If anything, Monday’s qualifier for the FBR Open at Gainey Ranch Golf Club in Scottsdale confirmed two long-time adages about the PGA Tour. First, you can’t beat experience. Second, beware of the ailing golfer.
Veteran Alex Cejka, who splits time between homes in Germany and Bullhead City, set the pace on this day with a sizzling, 10-under 62. Not bad for a guy who was so sick last week that he spent four days in bed with the flu.
“I had a fever of 150 (degrees),’’ reported Cejka, who got 150 degrees lost in translation with 105 degrees. “I finally got out of bed Friday, and then I played a practice round here (Sunday). My ball-striking was awful. …
“This was my first competitive round this year, and I figure if 62 can’t make it, well, I played as well as I could.’’
Cejka’s 10 birdies, which included five in a row to jump-start his round, came without a bogey and was one shot off the course record. Who knows, it might have tied the mark as the 61 reportedly shot by a well-known pro over a decade ago never has been confirmed, said Gainey’s director of golf, Jim Murphy.
Securing another of the three spots up for grabs was Tommy Armour III, the 1990 Phoenix Open champ who posted 63. The grandson of the legendary “Silver Scot” of the same name, Amour also was a birdie machine, holing nine of them.
“Any time I shoot 63, I feel good about it,” said Armour, who finished tied for 17th at the recent Bob Hope Chrysler Classic and 60th at last week’s Buick Invitational.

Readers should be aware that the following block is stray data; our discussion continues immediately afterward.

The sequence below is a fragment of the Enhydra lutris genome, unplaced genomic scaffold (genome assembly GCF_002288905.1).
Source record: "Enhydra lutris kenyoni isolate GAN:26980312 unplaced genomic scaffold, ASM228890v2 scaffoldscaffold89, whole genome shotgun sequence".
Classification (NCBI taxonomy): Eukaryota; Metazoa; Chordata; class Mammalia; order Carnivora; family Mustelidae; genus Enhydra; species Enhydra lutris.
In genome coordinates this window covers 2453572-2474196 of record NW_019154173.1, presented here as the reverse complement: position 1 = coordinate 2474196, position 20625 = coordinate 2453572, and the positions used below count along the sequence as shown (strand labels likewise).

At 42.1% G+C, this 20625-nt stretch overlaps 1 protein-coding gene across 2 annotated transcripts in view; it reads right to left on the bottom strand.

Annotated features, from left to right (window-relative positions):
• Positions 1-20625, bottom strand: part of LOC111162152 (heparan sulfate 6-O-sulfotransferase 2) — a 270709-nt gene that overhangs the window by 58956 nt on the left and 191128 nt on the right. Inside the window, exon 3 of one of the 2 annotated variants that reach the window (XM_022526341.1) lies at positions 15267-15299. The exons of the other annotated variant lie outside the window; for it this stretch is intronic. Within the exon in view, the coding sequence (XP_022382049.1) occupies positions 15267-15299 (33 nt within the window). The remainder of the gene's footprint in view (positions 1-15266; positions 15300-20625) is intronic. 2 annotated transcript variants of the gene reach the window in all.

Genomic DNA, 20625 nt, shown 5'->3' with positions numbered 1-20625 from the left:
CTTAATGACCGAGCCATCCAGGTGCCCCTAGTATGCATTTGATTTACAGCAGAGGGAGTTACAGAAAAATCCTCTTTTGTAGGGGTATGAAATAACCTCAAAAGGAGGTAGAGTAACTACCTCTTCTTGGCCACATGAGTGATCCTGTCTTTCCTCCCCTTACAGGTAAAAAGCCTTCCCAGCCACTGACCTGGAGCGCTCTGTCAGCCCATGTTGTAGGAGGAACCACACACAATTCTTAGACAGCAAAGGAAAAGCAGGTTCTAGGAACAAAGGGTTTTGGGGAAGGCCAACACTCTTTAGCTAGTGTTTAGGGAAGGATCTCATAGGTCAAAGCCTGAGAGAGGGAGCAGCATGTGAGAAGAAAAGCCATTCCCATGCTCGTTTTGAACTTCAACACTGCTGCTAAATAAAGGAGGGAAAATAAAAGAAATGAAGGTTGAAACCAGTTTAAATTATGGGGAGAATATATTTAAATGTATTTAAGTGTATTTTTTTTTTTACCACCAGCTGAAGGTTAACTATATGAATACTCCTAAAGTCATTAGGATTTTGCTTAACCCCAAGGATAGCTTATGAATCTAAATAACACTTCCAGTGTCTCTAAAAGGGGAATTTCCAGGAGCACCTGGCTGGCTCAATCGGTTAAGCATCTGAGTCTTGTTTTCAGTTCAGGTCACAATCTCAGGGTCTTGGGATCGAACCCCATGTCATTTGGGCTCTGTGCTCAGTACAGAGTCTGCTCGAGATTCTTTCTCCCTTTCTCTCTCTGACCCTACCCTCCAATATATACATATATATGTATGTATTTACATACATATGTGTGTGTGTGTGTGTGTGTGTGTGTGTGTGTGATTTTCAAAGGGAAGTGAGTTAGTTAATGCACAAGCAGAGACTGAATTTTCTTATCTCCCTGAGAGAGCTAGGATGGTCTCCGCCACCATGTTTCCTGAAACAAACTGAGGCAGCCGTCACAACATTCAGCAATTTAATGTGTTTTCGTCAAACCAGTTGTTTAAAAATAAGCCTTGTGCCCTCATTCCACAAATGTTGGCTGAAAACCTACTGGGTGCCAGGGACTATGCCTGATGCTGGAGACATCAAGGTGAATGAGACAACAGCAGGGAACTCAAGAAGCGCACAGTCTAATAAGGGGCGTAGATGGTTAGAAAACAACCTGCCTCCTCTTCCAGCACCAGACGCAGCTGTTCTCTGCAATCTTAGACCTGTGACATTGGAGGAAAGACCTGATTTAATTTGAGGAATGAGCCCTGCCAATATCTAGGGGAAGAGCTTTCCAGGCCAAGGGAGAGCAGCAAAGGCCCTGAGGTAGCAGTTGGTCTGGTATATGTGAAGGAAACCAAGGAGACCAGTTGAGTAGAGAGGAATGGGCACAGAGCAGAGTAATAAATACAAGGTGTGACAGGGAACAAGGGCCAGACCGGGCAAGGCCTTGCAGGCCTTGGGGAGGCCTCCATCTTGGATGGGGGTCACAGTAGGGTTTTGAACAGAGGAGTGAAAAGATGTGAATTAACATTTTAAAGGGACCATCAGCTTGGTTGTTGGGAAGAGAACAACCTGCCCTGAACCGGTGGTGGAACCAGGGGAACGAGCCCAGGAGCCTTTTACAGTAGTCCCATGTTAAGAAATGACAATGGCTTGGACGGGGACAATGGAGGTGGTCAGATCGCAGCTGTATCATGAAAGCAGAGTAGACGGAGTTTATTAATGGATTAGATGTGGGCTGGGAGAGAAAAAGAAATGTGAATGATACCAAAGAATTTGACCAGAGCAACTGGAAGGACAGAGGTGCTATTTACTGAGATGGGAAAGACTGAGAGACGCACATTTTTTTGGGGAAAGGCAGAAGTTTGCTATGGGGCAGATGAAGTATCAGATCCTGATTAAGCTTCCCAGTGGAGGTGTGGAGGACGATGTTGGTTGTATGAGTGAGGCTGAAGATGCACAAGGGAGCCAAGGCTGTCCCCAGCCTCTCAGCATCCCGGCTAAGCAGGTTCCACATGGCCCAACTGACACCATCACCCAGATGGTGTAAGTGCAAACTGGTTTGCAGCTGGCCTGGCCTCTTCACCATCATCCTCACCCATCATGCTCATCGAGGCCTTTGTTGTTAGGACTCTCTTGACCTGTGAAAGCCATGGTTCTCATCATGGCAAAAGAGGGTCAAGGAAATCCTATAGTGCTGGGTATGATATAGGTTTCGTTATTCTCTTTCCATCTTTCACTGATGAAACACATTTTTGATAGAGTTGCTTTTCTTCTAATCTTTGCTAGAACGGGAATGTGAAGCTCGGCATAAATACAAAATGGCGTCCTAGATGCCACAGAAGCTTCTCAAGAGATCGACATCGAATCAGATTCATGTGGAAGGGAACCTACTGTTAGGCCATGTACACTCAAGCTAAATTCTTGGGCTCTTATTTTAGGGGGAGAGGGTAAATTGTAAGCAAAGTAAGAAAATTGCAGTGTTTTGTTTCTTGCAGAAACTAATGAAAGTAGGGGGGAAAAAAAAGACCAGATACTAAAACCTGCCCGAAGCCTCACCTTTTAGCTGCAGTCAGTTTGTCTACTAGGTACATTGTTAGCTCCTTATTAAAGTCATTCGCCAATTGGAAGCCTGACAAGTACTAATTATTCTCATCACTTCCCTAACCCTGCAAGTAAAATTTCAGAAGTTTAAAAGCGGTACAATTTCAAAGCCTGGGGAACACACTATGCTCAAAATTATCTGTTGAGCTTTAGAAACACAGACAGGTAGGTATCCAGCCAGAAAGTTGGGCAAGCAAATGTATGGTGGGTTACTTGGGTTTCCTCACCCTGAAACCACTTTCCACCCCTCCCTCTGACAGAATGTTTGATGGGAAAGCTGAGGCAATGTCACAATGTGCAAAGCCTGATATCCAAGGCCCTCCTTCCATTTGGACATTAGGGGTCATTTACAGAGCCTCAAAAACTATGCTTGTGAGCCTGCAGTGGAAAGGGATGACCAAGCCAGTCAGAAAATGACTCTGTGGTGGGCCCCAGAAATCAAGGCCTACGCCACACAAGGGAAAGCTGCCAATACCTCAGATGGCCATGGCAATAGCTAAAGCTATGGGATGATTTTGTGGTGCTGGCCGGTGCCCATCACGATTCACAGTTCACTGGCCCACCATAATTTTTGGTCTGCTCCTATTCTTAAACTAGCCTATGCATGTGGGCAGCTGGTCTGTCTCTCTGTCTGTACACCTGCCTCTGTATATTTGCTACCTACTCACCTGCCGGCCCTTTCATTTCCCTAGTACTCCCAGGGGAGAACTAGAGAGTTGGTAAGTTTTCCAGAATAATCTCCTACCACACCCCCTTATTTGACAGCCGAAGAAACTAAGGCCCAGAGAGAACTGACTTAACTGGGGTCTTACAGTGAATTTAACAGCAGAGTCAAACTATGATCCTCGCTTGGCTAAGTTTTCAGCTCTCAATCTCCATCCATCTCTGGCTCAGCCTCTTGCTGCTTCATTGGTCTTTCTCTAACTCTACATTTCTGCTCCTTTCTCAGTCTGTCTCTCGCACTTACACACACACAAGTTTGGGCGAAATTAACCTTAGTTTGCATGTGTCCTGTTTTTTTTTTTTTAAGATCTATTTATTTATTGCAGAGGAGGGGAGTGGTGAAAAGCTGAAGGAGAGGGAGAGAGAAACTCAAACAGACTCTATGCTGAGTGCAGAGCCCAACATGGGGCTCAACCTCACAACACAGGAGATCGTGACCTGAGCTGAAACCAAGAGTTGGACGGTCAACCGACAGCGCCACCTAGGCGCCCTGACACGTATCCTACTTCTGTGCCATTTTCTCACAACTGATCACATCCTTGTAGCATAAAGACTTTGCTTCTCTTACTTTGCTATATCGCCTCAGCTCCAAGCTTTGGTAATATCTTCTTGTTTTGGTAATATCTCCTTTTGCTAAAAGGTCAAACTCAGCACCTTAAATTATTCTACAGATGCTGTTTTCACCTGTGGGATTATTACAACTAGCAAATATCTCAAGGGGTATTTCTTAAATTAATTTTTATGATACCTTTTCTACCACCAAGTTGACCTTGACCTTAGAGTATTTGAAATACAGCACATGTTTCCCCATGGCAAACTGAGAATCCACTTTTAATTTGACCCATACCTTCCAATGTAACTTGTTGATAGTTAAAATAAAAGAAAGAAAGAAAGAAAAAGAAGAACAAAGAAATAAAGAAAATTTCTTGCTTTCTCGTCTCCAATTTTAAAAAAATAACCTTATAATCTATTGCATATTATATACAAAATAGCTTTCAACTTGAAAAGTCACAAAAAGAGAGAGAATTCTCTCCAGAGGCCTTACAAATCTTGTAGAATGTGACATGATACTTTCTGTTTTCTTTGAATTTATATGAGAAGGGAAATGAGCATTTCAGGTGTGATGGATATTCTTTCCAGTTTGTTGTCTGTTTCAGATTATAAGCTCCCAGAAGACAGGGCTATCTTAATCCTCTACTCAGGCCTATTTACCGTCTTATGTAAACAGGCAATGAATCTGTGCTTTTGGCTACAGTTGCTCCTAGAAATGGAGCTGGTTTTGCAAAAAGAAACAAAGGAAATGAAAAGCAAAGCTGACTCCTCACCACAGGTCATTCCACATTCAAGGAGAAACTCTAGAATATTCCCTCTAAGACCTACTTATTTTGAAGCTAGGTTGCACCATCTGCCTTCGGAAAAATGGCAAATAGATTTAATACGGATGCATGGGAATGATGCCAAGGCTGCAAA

Gaining the third spot also with a 63 was Canadian Jim Rutledge, who at age 47 is the PGA Tour’s oldest rookie this season. But Rutledge, whose card included two eagles, also is long on experience, having posted wins over the past 20 years on the Nationwide, Canadian, European and Asian tours.
For the most part, the 86 players who attempted to qualify Monday shot lights out. That included a group of talented teenagers from the East Valley.
Heading the youth movement was Cameron Edens, an 18-year-old senior at Mountain Pointe High School. Edens fired a 66 that included seven birdies to offset a lone bogey.
Also playing well but coming up short was Philip Francis, a 17-year-old from Scottsdale bound for UCLA. The reigning U.S. Junior Amateur champ birdied his 10th hole to get to 6 under before making a bogey coming in.
Among the other teens competing: Andrew Yun of Gilbert shot 68; Chandler’s Richard Lee 73; and Scottsdale’s Drew Kittleson 73 and Ben Choe 75.
But most of the lower scores belonged to the pros. Of the locals entered, Kevin Stadler and Jesse Mueller were in a group of five golfers just a shot back at 64. Michael Allen, Brian Kontak, Bryce Molder and Jerry Smith were at 66. Chez Reavie was next with a 67.